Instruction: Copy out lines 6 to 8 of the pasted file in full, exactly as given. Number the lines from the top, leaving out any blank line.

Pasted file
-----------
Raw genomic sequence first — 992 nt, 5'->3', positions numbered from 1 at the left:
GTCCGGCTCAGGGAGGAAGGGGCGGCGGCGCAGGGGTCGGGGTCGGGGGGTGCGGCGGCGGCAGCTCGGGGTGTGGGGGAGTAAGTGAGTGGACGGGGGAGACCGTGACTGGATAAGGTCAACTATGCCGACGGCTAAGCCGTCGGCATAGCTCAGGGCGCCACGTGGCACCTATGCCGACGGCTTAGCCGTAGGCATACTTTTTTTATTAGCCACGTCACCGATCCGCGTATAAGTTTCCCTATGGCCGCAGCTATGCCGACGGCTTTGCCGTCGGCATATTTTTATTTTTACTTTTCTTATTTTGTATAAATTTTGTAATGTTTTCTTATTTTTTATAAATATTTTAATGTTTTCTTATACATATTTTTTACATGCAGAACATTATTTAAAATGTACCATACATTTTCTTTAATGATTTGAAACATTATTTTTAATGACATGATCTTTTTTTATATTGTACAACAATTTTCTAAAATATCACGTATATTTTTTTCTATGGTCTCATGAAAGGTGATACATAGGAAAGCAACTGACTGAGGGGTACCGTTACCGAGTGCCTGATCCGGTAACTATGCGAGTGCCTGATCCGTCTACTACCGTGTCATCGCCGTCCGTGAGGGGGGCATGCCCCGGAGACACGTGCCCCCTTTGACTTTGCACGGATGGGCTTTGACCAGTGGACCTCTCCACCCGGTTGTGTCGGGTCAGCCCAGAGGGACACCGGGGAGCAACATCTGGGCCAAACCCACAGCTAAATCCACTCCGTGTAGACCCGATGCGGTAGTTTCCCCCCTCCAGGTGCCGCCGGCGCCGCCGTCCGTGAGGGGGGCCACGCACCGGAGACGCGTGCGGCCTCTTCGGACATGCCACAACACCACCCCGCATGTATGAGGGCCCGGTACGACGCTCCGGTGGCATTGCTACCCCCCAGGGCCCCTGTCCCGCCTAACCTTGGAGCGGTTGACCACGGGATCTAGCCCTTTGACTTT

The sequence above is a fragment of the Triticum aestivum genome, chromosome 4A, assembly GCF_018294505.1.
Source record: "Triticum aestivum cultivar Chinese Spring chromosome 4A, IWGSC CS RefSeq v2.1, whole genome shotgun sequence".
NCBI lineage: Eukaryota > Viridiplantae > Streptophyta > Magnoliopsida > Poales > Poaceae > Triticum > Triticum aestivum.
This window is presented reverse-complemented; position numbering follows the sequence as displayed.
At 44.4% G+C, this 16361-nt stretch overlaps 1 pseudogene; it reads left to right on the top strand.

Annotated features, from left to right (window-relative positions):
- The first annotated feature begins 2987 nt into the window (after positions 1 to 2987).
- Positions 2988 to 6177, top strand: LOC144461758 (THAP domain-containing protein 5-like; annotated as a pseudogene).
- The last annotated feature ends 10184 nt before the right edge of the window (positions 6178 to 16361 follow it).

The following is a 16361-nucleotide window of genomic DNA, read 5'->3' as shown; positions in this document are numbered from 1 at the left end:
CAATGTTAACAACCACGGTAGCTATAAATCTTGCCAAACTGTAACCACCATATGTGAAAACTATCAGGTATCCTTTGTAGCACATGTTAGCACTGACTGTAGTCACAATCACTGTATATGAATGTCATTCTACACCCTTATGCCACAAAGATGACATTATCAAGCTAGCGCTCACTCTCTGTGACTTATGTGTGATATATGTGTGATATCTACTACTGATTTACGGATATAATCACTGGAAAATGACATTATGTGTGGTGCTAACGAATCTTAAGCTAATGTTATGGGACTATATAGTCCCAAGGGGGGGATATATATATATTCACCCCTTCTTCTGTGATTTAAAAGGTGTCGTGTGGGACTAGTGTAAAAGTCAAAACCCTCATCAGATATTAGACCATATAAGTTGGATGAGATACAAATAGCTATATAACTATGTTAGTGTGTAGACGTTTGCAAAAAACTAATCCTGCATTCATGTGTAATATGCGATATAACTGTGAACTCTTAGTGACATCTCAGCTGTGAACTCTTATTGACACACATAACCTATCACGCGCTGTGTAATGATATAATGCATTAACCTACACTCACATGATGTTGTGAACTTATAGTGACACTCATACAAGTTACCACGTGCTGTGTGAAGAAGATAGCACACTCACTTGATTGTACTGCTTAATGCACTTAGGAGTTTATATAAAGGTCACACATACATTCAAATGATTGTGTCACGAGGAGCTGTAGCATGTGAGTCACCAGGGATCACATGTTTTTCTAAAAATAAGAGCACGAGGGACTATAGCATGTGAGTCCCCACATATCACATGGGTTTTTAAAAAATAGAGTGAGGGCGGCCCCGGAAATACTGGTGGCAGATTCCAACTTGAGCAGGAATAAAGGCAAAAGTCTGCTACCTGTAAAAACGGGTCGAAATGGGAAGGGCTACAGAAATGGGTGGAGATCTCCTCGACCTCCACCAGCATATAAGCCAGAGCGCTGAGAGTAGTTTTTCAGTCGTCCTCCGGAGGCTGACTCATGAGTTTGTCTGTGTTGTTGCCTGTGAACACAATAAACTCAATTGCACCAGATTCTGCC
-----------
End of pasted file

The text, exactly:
This window is presented reverse-complemented; position numbering follows the sequence as displayed.
At 44.4% G+C, this 16361-nt stretch overlaps 1 pseudogene; it reads left to right on the top strand.

Annotated features, from left to right (window-relative positions):